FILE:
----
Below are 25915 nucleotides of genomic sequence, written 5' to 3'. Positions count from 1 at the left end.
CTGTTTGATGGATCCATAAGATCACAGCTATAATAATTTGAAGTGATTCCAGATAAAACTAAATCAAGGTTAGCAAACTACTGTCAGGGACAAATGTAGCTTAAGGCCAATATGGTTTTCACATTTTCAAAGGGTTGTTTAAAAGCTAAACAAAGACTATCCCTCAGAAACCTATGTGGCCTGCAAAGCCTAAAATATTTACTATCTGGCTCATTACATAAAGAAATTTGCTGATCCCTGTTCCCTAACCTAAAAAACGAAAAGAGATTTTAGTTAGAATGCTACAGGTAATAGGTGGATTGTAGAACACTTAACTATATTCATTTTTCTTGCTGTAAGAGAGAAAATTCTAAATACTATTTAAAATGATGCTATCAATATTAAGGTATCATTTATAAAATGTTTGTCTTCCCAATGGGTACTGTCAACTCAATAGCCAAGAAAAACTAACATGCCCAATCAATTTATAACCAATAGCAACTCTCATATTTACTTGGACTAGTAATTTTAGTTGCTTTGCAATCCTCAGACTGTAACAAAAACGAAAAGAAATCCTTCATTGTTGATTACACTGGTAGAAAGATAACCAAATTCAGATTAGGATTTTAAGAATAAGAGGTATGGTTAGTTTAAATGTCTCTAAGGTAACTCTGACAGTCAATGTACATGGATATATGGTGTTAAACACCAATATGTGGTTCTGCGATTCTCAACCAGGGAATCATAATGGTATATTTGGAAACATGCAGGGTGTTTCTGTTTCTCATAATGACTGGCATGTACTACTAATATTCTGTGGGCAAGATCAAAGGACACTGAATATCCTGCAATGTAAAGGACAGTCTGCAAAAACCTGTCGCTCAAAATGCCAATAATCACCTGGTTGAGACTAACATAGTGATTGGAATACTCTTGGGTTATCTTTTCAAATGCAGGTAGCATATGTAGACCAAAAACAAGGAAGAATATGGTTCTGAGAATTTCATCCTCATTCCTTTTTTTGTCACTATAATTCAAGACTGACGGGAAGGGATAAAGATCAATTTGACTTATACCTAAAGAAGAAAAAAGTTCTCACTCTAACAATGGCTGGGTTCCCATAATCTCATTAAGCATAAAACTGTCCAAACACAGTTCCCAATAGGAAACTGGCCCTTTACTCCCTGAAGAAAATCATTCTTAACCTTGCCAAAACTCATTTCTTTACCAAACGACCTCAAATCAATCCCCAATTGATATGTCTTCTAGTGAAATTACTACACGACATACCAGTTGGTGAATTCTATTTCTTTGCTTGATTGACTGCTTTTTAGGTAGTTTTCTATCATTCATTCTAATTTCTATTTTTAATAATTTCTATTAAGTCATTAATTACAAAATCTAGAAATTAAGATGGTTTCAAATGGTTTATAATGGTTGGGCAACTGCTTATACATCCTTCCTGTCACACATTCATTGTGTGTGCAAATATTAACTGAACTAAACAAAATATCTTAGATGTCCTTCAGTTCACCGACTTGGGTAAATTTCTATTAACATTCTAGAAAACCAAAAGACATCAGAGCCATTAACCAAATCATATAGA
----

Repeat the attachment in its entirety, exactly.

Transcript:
Below are 25915 nucleotides of genomic sequence, written 5' to 3'. Positions count from 1 at the left end.
CTGTTTGATGGATCCATAAGATCACAGCTATAATAATTTGAAGTGATTCCAGATAAAACTAAATCAAGGTTAGCAAACTACTGTCAGGGACAAATGTAGCTTAAGGCCAATATGGTTTTCACATTTTCAAAGGGTTGTTTAAAAGCTAAACAAAGACTATCCCTCAGAAACCTATGTGGCCTGCAAAGCCTAAAATATTTACTATCTGGCTCATTACATAAAGAAATTTGCTGATCCCTGTTCCCTAACCTAAAAAACGAAAAGAGATTTTAGTTAGAATGCTACAGGTAATAGGTGGATTGTAGAACACTTAACTATATTCATTTTTCTTGCTGTAAGAGAGAAAATTCTAAATACTATTTAAAATGATGCTATCAATATTAAGGTATCATTTATAAAATGTTTGTCTTCCCAATGGGTACTGTCAACTCAATAGCCAAGAAAAACTAACATGCCCAATCAATTTATAACCAATAGCAACTCTCATATTTACTTGGACTAGTAATTTTAGTTGCTTTGCAATCCTCAGACTGTAACAAAAACGAAAAGAAATCCTTCATTGTTGATTACACTGGTAGAAAGATAACCAAATTCAGATTAGGATTTTAAGAATAAGAGGTATGGTTAGTTTAAATGTCTCTAAGGTAACTCTGACAGTCAATGTACATGGATATATGGTGTTAAACACCAATATGTGGTTCTGCGATTCTCAACCAGGGAATCATAATGGTATATTTGGAAACATGCAGGGTGTTTCTGTTTCTCATAATGACTGGCATGTACTACTAATATTCTGTGGGCAAGATCAAAGGACACTGAATATCCTGCAATGTAAAGGACAGTCTGCAAAAACCTGTCGCTCAAAATGCCAATAATCACCTGGTTGAGACTAACATAGTGATTGGAATACTCTTGGGTTATCTTTTCAAATGCAGGTAGCATATGTAGACCAAAAACAAGGAAGAATATGGTTCTGAGAATTTCATCCTCATTCCTTTTTTTGTCACTATAATTCAAGACTGACGGGAAGGGATAAAGATCAATTTGACTTATACCTAAAGAAGAAAAAAGTTCTCACTCTAACAATGGCTGGGTTCCCATAATCTCATTAAGCATAAAACTGTCCAAACACAGTTCCCAATAGGAAACTGGCCCTTTACTCCCTGAAGAAAATCATTCTTAACCTTGCCAAAACTCATTTCTTTACCAAACGACCTCAAATCAATCCCCAATTGATATGTCTTCTAGTGAAATTACTACACGACATACCAGTTGGTGAATTCTATTTCTTTGCTTGATTGACTGCTTTTTAGGTAGTTTTCTATCATTCATTCTAATTTCTATTTTTAATAATTTCTATTAAGTCATTAATTACAAAATCTAGAAATTAAGATGGTTTCAAATGGTTTATAATGGTTGGGCAACTGCTTATACATCCTTCCTGTCACACATTCATTGTGTGTGCAAATATTAACTGAACTAAACAAAATATCTTAGATGTCCTTCAGTTCACCGACTTGGGTAAATTTCTATTAACATTCTAGAAAACCAAAAGACATCAGAGCCATTAACCAAATCATATAGA